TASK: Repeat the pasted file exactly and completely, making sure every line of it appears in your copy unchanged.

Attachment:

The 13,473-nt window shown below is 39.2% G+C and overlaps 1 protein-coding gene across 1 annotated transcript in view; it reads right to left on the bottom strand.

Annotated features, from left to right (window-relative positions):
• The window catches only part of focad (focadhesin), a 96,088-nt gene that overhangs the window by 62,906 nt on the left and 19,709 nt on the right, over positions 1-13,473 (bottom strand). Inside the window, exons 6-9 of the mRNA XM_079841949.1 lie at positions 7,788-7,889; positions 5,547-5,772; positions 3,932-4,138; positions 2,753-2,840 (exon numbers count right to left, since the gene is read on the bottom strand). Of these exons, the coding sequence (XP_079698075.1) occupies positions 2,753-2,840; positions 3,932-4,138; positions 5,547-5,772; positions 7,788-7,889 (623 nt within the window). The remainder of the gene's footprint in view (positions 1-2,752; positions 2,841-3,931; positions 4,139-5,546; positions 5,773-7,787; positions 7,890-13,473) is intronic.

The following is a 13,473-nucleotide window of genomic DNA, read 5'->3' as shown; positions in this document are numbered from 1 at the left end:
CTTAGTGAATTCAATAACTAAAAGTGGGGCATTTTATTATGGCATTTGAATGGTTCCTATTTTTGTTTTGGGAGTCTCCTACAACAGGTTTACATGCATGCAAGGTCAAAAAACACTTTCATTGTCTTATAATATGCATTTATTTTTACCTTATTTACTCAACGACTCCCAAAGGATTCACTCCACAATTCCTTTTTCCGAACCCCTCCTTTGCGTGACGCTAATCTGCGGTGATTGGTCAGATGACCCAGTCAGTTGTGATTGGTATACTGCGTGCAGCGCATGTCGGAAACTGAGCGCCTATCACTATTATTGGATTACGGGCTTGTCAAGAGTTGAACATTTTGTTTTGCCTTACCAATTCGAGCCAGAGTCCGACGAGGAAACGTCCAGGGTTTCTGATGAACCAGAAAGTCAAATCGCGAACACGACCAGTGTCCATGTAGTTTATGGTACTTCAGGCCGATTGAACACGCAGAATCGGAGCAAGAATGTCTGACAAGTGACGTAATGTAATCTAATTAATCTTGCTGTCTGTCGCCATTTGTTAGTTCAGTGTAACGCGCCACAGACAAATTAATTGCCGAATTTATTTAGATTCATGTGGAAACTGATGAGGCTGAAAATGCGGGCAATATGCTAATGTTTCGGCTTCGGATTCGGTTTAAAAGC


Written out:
The 13,473-nt window shown below is 39.2% G+C and overlaps 1 protein-coding gene across 1 annotated transcript in view; it reads right to left on the bottom strand.

Annotated features, from left to right (window-relative positions):
• The window catches only part of focad (focadhesin), a 96,088-nt gene that overhangs the window by 62,906 nt on the left and 19,709 nt on the right, over positions 1-13,473 (bottom strand). Inside the window, exons 6-9 of the mRNA XM_079841949.1 lie at positions 7,788-7,889; positions 5,547-5,772; positions 3,932-4,138; positions 2,753-2,840 (exon numbers count right to left, since the gene is read on the bottom strand). Of these exons, the coding sequence (XP_079698075.1) occupies positions 2,753-2,840; positions 3,932-4,138; positions 5,547-5,772; positions 7,788-7,889 (623 nt within the window). The remainder of the gene's footprint in view (positions 1-2,752; positions 2,841-3,931; positions 4,139-5,546; positions 5,773-7,787; positions 7,890-13,473) is intronic.

The following is a 13,473-nucleotide window of genomic DNA, read 5'->3' as shown; positions in this document are numbered from 1 at the left end:
CTTAGTGAATTCAATAACTAAAAGTGGGGCATTTTATTATGGCATTTGAATGGTTCCTATTTTTGTTTTGGGAGTCTCCTACAACAGGTTTACATGCATGCAAGGTCAAAAAACACTTTCATTGTCTTATAATATGCATTTATTTTTACCTTATTTACTCAACGACTCCCAAAGGATTCACTCCACAATTCCTTTTTCCGAACCCCTCCTTTGCGTGACGCTAATCTGCGGTGATTGGTCAGATGACCCAGTCAGTTGTGATTGGTATACTGCGTGCAGCGCATGTCGGAAACTGAGCGCCTATCACTATTATTGGATTACGGGCTTGTCAAGAGTTGAACATTTTGTTTTGCCTTACCAATTCGAGCCAGAGTCCGACGAGGAAACGTCCAGGGTTTCTGATGAACCAGAAAGTCAAATCGCGAACACGACCAGTGTCCATGTAGTTTATGGTACTTCAGGCCGATTGAACACGCAGAATCGGAGCAAGAATGTCTGACAAGTGACGTAATGTAATCTAATTAATCTTGCTGTCTGTCGCCATTTGTTAGTTCAGTGTAACGCGCCACAGACAAATTAATTGCCGAATTTATTTAGATTCATGTGGAAACTGATGAGGCTGAAAATGCGGGCAATATGCTAATGTTTCGGCTTCGGATTCGGTTTAAAAGC